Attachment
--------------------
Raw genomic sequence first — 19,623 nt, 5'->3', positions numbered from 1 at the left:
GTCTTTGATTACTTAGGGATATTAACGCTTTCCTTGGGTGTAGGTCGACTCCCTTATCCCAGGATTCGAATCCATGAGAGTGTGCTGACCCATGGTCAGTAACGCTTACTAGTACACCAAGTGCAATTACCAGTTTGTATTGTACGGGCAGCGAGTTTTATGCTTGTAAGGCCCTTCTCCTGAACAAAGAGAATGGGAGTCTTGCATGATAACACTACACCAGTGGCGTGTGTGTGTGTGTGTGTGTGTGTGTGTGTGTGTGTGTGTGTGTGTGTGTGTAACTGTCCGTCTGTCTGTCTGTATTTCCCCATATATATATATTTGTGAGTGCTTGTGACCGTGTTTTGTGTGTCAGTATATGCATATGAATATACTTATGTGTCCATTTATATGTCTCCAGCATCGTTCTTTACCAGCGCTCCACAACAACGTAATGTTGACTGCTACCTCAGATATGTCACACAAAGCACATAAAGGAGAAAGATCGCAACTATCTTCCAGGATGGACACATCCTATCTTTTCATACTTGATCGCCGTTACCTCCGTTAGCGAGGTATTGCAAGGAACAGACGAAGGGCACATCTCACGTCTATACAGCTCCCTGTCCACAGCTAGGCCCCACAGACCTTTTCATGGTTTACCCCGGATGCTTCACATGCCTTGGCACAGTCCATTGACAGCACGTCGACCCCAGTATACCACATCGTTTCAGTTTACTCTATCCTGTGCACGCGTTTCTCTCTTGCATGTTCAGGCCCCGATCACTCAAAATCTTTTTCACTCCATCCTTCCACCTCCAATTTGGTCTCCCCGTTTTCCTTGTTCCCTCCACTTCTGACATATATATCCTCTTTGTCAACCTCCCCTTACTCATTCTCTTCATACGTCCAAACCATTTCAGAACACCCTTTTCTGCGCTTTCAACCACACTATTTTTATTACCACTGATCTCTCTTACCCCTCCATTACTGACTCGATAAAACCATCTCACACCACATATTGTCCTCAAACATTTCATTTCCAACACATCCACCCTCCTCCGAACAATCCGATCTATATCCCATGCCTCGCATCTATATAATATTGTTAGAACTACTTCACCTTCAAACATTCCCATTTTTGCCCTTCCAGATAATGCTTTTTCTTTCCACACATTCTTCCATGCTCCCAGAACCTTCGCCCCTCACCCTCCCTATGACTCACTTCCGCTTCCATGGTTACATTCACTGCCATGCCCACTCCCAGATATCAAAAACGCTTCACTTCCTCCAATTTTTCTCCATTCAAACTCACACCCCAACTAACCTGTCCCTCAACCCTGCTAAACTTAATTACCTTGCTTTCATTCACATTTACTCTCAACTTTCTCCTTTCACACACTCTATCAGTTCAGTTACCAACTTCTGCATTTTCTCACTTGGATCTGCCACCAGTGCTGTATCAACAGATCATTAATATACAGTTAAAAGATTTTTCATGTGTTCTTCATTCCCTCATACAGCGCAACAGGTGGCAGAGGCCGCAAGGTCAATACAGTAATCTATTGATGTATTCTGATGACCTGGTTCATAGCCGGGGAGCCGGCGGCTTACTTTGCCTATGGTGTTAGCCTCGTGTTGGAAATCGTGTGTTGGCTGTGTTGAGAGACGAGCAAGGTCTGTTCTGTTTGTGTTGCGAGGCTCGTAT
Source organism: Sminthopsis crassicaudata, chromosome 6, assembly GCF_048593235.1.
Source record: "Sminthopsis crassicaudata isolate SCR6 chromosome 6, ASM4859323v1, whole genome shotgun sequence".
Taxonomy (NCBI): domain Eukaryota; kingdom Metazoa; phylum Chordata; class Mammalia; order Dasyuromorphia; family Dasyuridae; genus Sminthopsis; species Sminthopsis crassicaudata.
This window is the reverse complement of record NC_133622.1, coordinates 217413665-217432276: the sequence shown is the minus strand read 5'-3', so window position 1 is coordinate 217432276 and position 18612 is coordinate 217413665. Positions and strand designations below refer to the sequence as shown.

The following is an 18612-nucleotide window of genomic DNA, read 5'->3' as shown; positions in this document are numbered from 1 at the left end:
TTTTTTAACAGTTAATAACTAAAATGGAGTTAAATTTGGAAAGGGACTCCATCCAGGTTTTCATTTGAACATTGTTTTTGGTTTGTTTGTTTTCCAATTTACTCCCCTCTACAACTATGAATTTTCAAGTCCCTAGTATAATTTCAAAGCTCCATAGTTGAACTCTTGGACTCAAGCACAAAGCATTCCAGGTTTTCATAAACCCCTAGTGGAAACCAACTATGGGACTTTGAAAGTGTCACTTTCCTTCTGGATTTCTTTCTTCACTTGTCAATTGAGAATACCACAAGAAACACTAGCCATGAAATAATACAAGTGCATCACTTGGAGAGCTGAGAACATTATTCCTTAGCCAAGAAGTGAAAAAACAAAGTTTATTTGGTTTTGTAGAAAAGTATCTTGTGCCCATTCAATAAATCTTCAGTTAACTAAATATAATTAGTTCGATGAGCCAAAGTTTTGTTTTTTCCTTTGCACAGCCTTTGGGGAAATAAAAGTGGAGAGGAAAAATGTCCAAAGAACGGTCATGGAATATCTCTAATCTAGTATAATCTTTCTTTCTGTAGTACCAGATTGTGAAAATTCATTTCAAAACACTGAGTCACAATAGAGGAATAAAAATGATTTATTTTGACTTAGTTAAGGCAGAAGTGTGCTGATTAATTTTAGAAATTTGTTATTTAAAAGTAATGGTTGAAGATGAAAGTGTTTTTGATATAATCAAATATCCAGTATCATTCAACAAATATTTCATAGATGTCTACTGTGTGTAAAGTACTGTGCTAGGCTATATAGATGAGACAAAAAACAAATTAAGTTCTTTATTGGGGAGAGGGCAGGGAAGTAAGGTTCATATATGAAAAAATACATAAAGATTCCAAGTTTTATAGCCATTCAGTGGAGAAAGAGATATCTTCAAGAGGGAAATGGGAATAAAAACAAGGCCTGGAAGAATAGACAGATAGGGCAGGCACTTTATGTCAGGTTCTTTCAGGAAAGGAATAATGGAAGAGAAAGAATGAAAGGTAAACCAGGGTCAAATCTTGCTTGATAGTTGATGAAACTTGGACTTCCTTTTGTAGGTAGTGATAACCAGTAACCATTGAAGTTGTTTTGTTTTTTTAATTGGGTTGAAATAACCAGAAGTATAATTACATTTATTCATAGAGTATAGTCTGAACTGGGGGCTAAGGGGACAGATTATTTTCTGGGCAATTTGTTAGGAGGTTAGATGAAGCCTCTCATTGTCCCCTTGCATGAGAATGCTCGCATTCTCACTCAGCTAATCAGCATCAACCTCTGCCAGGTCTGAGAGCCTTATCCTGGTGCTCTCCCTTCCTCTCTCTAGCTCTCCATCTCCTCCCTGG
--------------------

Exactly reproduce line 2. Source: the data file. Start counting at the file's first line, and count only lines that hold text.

GTCTTTGATTACTTAGGGATATTAACGCTTTCCTTGGGTGTAGGTCGACTCCCTTATCCCAGGATTCGAATCCATGAGAGTGTGCTGACCCATGGTCAGTAACGCTTACTAGTACACCAAGTGCAATTACCAGTTTGTATTGTACGGGCAGCGAGTTTTATGCTTGTAAGGCCCTTCTCCTGAACAAAGAGAATGGGAGTCTTGCATGATAACACTACACCAGTGGCGTGTGTGTGTGTGTGTGTGTGTGTGTGTGTGTGTGTGTGTGTGTGTGTGTGTAACTGTCCGTCTGTCTGTCTGTATTTCCCCATATATATATATTTGTGAGTGCTTGTGACCGTGTTTTGTGTGTCAGTATATGCATATGAATATACTTATGTGTCCATTTATATGTCTCCAGCATCGTTCTTTACCAGCGCTCCACAACAACGTAATGTTGACTGCTACCTCAGATATGTCACACAAAGCACATAAAGGAGAAAGATCGCAACTATCTTCCAGGATGGACACATCCTATCTTTTCATACTTGATCGCCGTTACCTCCGTTAGCGAGGTATTGCAAGGAACAGACGAAGGGCACATCTCACGTCTATACAGCTCCCTGTCCACAGCTAGGCCCCACAGACCTTTTCATGGTTTACCCCGGATGCTTCACATGCCTTGGCACAGTCCATTGACAGCACGTCGACCCCAGTATACCACATCGTTTCAGTTTACTCTATCCTGTGCACGCGTTTCTCTCTTGCATGTTCAGGCCCCGATCACTCAAAATCTTTTTCACTCCATCCTTCCACCTCCAATTTGGTCTCCCCGTTTTCCTTGTTCCCTCCACTTCTGACATATATATCCTCTTTGTCAACCTCCCCTTACTCATTCTCTTCATACGTCCAAACCATTTCAGAACACCCTTTTCTGCGCTTTCAACCACACTATTTTTATTACCACTGATCTCTCTTACCCCTCCATTACTGACTCGATAAAACCATCTCACACCACATATTGTCCTCAAACATTTCATTTCCAACACATCCACCCTCCTCCGAACAATCCGATCTATATCCCATGCCTCGCATCTATATAATATTGTTAGAACTACTTCACCTTCAAACATTCCCATTTTTGCCCTTCCAGATAATGCTTTTTCTTTCCACACATTCTTCCATGCTCCCAGAACCTTCGCCCCTCACCCTCCCTATGACTCACTTCCGCTTCCATGGTTACATTCACTGCCATGCCCACTCCCAGATATCAAAAACGCTTCACTTCCTCCAATTTTTCTCCATTCAAACTCACACCCCAACTAACCTGTCCCTCAACCCTGCTAAACTTAATTACCTTGCTTTCATTCACATTTACTCTCAACTTTCTCCTTTCACACACTCTATCAGTTCAGTTACCAACTTCTGCATTTTCTCACTTGGATCTGCCACCAGTGCTGTATCAACAGATCATTAATATACAGTTAAAAGATTTTTCATGTGTTCTTCATTCCCTCATACAGCGCAACAGGTGGCAGAGGCCGCAAGGTCAATACAGTAATCTATTGATGTATTCTGATGACCTGGTTCATAGCCGGGGAGCCGGCGGCTTACTTTGCCTATGGTGTTAGCCTCGTGTTGGAAATCGTGTGTTGGCTGTGTTGAGAGACGAGCAAGGTCTGTTCTGTTTGTGTTGCGAGGCTCGTAT